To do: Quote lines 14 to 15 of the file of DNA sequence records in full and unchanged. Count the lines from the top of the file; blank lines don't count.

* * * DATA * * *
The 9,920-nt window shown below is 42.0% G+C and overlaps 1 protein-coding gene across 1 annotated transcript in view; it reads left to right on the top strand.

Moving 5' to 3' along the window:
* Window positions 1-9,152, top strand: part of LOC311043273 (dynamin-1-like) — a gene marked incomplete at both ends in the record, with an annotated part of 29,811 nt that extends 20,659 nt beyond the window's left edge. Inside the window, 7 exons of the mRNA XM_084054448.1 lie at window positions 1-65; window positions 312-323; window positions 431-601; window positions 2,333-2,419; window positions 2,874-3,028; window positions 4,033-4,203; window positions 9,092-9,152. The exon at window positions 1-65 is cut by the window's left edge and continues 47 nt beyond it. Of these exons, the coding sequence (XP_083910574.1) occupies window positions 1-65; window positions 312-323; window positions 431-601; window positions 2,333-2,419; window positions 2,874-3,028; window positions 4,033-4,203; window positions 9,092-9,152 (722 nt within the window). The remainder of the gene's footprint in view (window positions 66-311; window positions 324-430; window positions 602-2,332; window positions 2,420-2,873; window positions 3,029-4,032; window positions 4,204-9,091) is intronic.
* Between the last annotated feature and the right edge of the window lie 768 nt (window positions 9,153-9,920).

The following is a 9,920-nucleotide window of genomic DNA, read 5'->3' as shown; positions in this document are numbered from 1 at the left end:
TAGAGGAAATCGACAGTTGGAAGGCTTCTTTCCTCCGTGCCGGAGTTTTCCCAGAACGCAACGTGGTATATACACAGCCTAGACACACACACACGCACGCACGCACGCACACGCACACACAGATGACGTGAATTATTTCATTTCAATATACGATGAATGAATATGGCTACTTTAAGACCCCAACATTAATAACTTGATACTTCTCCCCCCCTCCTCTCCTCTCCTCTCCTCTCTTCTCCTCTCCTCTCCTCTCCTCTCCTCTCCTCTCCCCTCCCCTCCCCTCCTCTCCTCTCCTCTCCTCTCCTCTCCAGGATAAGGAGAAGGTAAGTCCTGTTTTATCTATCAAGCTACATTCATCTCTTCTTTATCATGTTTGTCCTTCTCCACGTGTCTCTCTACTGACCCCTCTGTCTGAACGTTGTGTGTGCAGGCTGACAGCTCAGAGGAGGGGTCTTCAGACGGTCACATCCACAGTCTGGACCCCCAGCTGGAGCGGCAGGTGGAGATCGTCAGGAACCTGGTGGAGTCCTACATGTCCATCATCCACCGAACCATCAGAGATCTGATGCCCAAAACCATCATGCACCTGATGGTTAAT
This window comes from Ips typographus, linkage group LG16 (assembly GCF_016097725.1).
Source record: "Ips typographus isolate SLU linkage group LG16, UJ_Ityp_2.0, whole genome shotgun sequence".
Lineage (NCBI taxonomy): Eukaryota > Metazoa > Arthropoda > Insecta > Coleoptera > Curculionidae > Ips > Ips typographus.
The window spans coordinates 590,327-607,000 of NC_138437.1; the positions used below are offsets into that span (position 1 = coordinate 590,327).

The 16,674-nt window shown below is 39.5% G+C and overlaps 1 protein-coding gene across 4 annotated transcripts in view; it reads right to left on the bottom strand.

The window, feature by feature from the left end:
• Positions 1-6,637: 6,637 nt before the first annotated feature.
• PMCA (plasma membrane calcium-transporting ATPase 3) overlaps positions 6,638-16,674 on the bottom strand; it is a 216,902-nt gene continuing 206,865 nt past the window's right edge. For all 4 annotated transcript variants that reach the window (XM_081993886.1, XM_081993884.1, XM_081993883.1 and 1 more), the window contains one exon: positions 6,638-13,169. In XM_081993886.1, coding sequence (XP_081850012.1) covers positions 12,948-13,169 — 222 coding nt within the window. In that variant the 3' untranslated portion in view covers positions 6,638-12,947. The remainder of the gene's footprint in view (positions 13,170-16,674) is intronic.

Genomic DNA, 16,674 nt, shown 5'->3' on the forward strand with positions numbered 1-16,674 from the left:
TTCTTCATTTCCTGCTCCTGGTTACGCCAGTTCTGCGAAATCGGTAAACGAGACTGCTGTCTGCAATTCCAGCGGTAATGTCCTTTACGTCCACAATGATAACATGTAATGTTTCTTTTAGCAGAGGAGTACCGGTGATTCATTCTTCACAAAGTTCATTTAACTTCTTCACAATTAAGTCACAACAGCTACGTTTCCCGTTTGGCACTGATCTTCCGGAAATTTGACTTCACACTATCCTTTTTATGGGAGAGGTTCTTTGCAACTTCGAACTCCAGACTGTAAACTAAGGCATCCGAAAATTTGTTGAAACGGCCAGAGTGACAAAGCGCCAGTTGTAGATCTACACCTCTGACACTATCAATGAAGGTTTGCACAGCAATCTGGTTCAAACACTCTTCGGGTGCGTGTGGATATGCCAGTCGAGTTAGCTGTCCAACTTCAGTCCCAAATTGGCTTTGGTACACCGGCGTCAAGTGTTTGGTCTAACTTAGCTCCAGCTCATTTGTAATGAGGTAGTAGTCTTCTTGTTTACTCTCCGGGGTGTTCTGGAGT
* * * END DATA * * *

• PMCA (plasma membrane calcium-transporting ATPase 3) overlaps positions 6,638-16,674 on the bottom strand; it is a 216,902-nt gene continuing 206,865 nt past the window's right edge. For all 4 annotated transcript variants that reach the window (XM_081993886.1, XM_081993884.1, XM_081993883.1 and 1 more), the window contains one exon: positions 6,638-13,169. In XM_081993886.1, coding sequence (XP_081850012.1) covers positions 12,948-13,169 — 222 coding nt within the window. In that variant the 3' untranslated portion in view covers positions 6,638-12,947. The remainder of the gene's footprint in view (positions 13,170-16,674) is intronic.

Genomic DNA, 16,674 nt, shown 5'->3' on the forward strand with positions numbered 1-16,674 from the left: